I'd say Pournelle has a slant that makes Heinlein look outright lacking in imagination and he describes himself as being to the right of Genghis Khan, but it's not shoved down your throat because he's an intellectual who posesses an intellect. Instead you end up at unable to identify a better solution than his often ruthless and brutal way of dealing with the problem. His political slant is simply the entire backdrop of his stories. He creates realistically large and complex situations and walks you through them step by step defying you to pick something that you can disagree with until the characters are left with an unpalatable set of options.
That's expressed simply in the Motes eye as the final choices being to exterminate the aliens, or blockade them in. And who's the person most in favour of extermination and arguing for it? It's the chap who starts off as a starry eyed liberal at the beginning. He's making a point there about the old quip "a conservative is a liberal who has been mugged by reality." and most people don't even notice.
In the sequal, it's conquer the aliens to provide better management as part of an empire than the aliens manage independently as they provide holocausts like clockwork. That or let a fast breeding and warlike species colonise the galaxy and quickly outbreed and exterminate humanity.
In one of the Falkenburg books it's ruthlessly using military force to kill thousands of left wing political extremists to exterminate a political movement which would otherwise collapse civilisation on a planet killing tens of millions.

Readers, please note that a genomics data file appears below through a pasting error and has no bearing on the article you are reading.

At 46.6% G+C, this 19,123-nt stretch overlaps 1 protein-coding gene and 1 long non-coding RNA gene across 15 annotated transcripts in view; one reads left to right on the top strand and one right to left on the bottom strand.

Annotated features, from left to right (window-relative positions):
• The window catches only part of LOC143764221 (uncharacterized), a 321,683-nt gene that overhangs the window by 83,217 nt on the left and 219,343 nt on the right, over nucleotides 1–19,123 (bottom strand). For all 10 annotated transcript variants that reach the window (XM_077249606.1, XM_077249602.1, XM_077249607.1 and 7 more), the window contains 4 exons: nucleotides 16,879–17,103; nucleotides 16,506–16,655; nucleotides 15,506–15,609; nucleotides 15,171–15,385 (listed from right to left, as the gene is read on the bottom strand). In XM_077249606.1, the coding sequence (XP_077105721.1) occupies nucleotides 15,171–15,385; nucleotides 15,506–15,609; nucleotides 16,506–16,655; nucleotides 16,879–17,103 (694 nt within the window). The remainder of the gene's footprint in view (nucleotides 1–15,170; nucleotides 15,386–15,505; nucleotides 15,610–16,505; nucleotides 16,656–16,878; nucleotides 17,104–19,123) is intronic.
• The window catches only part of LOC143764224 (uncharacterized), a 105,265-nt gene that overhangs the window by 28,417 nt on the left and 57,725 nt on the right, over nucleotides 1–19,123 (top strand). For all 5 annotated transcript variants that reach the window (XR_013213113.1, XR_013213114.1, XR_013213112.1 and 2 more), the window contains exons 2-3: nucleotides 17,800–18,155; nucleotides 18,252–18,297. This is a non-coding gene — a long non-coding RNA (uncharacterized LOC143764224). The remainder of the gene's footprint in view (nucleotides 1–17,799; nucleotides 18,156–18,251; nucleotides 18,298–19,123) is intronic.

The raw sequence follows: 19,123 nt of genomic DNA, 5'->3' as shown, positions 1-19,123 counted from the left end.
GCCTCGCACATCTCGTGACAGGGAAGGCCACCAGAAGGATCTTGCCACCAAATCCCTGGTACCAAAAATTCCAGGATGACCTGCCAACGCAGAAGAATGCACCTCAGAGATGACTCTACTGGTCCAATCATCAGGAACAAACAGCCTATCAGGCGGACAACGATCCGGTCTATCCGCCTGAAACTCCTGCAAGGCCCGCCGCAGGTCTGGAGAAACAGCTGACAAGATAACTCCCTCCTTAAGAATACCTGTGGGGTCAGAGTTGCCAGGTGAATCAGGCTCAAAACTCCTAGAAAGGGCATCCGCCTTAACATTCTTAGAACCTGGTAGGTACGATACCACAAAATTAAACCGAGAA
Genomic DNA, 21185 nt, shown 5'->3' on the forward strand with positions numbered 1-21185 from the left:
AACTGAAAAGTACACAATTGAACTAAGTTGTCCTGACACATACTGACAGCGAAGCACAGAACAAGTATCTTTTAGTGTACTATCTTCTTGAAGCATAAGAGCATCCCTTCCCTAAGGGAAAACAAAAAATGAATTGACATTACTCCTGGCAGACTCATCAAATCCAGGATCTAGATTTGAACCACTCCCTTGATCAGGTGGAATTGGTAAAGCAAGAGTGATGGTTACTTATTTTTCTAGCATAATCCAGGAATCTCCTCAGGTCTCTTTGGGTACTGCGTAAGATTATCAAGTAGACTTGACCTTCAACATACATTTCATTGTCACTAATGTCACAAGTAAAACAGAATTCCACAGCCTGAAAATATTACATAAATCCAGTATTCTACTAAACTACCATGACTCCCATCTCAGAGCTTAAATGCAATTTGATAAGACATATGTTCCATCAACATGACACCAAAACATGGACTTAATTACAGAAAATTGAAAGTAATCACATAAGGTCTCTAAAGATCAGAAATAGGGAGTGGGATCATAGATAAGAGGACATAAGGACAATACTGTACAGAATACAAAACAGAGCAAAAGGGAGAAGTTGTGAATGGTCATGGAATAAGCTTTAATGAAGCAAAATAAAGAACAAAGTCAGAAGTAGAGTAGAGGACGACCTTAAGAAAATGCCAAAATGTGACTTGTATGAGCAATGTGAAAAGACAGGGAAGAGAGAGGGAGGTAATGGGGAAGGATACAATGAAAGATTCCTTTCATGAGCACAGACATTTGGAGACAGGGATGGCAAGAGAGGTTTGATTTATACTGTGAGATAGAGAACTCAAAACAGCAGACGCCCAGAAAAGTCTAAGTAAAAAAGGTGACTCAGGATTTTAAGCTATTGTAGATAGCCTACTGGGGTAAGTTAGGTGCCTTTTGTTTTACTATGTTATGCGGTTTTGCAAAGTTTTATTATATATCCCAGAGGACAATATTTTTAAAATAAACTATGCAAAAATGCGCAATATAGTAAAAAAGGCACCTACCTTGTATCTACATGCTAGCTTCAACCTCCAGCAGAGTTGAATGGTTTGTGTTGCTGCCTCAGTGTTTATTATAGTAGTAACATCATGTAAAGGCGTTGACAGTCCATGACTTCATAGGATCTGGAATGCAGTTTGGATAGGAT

And in each case you'll finish up each gnashing your teeth but being unable to see a better solution or even identify where it would have been possible for the people involved to have made a change earlier, leaving you sympathising with the perfectly reasonable people stuck as a barely relevant cog in such a large situation that it's all but impossible for them to influence.
Curiously, some other tech blogs are saying that he was the first author to write a novel on a computer - in the late seventies. However, Len Deighton wrote 'Bomber' on an IBM in 1968. It may be the case that both claims are correct, depending on how exactly the milestone is phrased. Deighton had an assistant, and would make some longhand corrections.
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That's a 404, John 110
Yeah the forum software is truncating the url, but if you go to http://www.slate.com/ and search for Len Deighton, it's the first or second hit.
For those who can't be bothered, it was IBM’s MTST (Magnetic Tape Selectric Typewriter), an early word processor.
Hehe, it seems a couple of you read 'IBM' as 'IBM PC'... Almost as if you had neglected to turn off your brains' auto-complete function! (I don't mean to have a go at you, just amused by the observation)
Sorry for being vague, I couldn't remember how to spell Selectric. Deighton leased the top of the range model with magnetic tape storage, apparently.
"Maybe the reference was to an IBM "Selectric" typewriter?"
Read the Slate article: it was an IBM MTST, definitely not an electric typewriter or PC.